Elder law attorneys assist clients who are preparing for the eventualities of aging. Let's look at three specific questions that you should ask your elder law attorney. How Will I Pay for Long-Term Care? The majority of elder Americans will need assistance with their day-to-day needs at some point in time. Residence in a nursing home or assisted living community is very expensive. In-home caregivers can be costly as well. … [Read more...] about What Questions Should I Ask an Elder Law Attorney?
It’s never fun to think about needing help taking care of yourself in the future. This is why we procrastinate when it comes to discussing long-term care until the need arises, often too late to do much about it. We all know we should start planning for long-term care now, so let me give you some reasons for getting started. People are living longer and are more likely to need long-term care. According to the U.S. Department of Health and Human Services, 70 percent of those … [Read more...] about Planning for Long Term Care
We would like to take this opportunity to answer three of the most commonly asked elder law questions. 1.) I have heard that elder law largely centers around the issue of long-term care and the costs involved. Doesn't Medicare pay for long-term care? This is a common misconception. Medicare will pay for as many as 100 days of convalescent care after surgery. It won't pay for a long-term stay in a nursing home or assisted living community. … [Read more...] about Top Three Elder Law Answers
There may well come a time when a role reversal occurs and you find yourself in a position where you have to take care of your parents or a single parent to one extent or another. Many people are proud and they do not want to tell their children that they are having difficulties either physically or cognitively. And of course, some people with cognitive problems are not fully aware of them. … [Read more...] about Are Your Aging Parents Still Fully Capable?
They say that the numbers don't lie, and this is certainly the case when considering the possibility of needing long-term care. Most people for example, expect to live until they’re at least 65. If you reach that birthday, studies show that men have a 60% chance of living until the age of 80. For a 65-year-old woman, that number increases to 71%. But the older you get, the more likely you are to need assistance. An estimated 70% of people over the age of 65 will require some sort of … [Read more...] about Long-Term Care: Do the Math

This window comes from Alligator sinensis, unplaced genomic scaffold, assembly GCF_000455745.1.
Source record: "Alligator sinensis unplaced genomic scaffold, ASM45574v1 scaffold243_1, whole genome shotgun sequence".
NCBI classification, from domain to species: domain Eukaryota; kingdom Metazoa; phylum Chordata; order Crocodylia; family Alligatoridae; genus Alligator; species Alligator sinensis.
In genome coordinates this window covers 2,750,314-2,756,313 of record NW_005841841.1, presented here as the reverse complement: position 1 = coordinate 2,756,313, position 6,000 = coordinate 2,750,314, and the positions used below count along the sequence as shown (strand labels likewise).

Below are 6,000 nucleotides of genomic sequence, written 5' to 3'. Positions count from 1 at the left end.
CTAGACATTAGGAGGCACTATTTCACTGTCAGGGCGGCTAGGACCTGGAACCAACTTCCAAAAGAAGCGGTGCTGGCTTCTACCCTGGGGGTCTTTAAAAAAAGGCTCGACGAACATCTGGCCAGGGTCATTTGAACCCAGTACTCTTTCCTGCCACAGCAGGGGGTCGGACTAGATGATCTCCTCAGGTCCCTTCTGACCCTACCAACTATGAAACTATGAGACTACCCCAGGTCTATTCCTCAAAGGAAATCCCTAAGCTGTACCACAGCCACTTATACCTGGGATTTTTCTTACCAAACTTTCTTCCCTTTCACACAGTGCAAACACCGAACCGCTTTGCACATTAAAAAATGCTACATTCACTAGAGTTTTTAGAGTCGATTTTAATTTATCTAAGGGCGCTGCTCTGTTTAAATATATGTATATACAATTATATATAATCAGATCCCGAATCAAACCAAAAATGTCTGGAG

The Medicaid program will pay for long-term care if you can meet the eligibility requirements. Though the program is supposed to be in place for the protection of people who have virtually no financial resources you can indeed retain ownership of a significant store of property and still qualify. In fact, the majority of individuals who are residing in nursing homes utilize Medicaid to pay the bills. And, it should be noted that many of them retired with a reasonable store of financial … [Read more...] about Medicaid: What You Can Keep in 2013
The fact is that you will probably need long-term care eventually after the age of 65. Given this reality, going forward without making any preparations for this contingency could be viewed as irresponsible. Why worry about long-term care costs when you will be eligible to enroll in the Medicare program as a senior citizen? The answer is quite simple: Medicare will not pay for a long-term stay in an assisted living facility. … [Read more...] about Free Report Reveals How to Protect Your Assets and Preserve Your Legacy with Medicaid Planning
There was a recent court ruling in Connecticut that is of interest to people in the elder law community, and it sheds some light on the risks that you take when you enter into legally binding contracts. The case we are referring to is Cook Willow Health Center v. Judy Andrien. Ms. Andrien is the daughter of a woman who was in need of long-term care. She arranged for her mother to be admitted into the Cook Willow Health Center, which is a nursing home. At the time of admittance Andrien … [Read more...] about Signing a Nursing Home Contract? Talk to a Lawyer
When you hear that the upper resource limit for Medicaid eligibility is just $2000, you may feel as though there is no reason to apply because the value of your home alone exceeds this figure by a large margin. However, Medicaid planning attorneys will advise you to take pause before you assume that you cannot qualify for the program. Though there is indeed a countable resource limit of $2000 there are personal possessions that are not counted by Medicaid evaluators. The value of your home up … [Read more...] about Will Your Home’s Value Preclude You From Medicaid Eligibility?
Sometimes you hear about an elder law court case and though the outcome may not be favorable to a particular party it can open your eyes to some of the mistakes you can make. Just such a case was recently ruled upon in the state of Kentucky. Given the fact that the cost of long-term care is out of reach for a high percentage of individuals you have to take steps to prepare yourself in advance. One way to proceed is to purchase long-term care insurance. Though it can be expensive it can be a … [Read more...] about Recent Court Ruling Provides Elder Law Lesson